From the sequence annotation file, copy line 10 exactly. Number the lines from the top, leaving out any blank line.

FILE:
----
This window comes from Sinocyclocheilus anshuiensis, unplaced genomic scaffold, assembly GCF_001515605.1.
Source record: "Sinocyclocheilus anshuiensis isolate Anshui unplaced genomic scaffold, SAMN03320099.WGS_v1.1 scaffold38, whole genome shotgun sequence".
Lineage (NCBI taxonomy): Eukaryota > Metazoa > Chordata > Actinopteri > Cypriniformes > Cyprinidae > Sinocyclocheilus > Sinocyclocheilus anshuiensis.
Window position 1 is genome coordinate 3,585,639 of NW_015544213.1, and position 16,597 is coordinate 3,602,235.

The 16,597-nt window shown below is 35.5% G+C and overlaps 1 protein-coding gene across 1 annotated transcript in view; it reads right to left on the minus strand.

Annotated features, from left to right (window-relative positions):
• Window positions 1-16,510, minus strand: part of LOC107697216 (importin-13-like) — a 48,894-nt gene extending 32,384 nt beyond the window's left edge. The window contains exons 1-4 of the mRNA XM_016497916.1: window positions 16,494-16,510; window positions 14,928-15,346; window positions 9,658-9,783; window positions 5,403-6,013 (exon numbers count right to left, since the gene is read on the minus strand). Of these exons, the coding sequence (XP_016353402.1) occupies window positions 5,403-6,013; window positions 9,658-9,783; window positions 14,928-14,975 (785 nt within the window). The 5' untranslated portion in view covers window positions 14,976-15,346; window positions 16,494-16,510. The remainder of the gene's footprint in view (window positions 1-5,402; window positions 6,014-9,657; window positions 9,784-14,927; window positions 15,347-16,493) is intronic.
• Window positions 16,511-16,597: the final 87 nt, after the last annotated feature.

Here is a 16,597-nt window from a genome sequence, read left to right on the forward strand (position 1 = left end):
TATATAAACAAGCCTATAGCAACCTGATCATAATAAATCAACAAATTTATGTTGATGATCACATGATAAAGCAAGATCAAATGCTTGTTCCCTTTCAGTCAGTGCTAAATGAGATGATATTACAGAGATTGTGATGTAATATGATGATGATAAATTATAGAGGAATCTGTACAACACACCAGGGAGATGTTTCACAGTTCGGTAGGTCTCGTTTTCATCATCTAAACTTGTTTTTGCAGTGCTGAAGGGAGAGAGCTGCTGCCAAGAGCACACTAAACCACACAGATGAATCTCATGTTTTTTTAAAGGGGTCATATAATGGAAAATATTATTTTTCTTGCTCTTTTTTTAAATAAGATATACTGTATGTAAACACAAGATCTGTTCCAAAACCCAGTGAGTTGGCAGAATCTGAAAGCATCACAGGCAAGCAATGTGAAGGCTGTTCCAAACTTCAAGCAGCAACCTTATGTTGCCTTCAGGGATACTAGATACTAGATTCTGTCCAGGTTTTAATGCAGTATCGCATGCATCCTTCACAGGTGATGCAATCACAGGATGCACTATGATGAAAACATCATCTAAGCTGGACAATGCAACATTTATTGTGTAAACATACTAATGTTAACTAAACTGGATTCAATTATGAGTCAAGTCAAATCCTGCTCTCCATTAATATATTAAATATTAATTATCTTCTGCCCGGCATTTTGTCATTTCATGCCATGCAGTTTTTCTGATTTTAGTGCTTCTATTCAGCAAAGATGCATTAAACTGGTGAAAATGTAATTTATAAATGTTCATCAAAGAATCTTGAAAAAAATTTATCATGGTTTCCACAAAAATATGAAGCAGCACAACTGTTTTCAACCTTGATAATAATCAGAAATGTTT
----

TATATAAACAAGCCTATAGCAACCTGATCATAATAAATCAACAAATTTATGTTGATGATCACATGATAAAGCAAGATCAAATGCTTGTTCCCTTTCAGTCAGTGCTAAATGAGATGATATTACAGAGATTGTGATGTAATATGATGATGATAAATTATAGAGGAATCTGTACAACACACCAGGGAGATGTTTCACAGTTCGGTAGGTCTCGTTTTCATCATCTAAACTTGTTTTTGCAGTGCTGAAGGGAGAGAGCTGCTGCCAAGAGCACACTAAACCACACAGATGAATCTCATGTTTTTTTAAAGGGGTCATATAATGGAAAATATTATTTTTCTTGCTCTTTTTTTAAATAAGATATACTGTATGTAAACACAAGATCTGTTCCAAAACCCAGTGAGTTGGCAGAATCTGAAAGCATCACAGGCAAGCAATGTGAAGGCTGTTCCAAACTTCAAGCAGCAACCTTATGTTGCCTTCAGGGATACTAGATACTAGATTCTGTCCAGGTTTTAATGCAGTATCGCATGCATCCTTCACAGGTGATGCAATCACAGGATGCACTATGATGAAAACATCATCTAAGCTGGACAATGCAACATTTATTGTGTAAACATACTAATGTTAACTAAACTGGATTCAATTATGAGTCAAGTCAAATCCTGCTCTCCATTAATATATTAAATATTAATTATCTTCTGCCCGGCATTTTGTCATTTCATGCCATGCAGTTTTTCTGATTTTAGTGCTTCTATTCAGCAAAGATGCATTAAACTGGTGAAAATGTAATTTATAAATGTTCATCAAAGAATCTTGAAAAAAATTTATCATGGTTTCCACAAAAATATGAAGCAGCACAACTGTTTTCAACCTTGATAATAATCAGAAATGTTT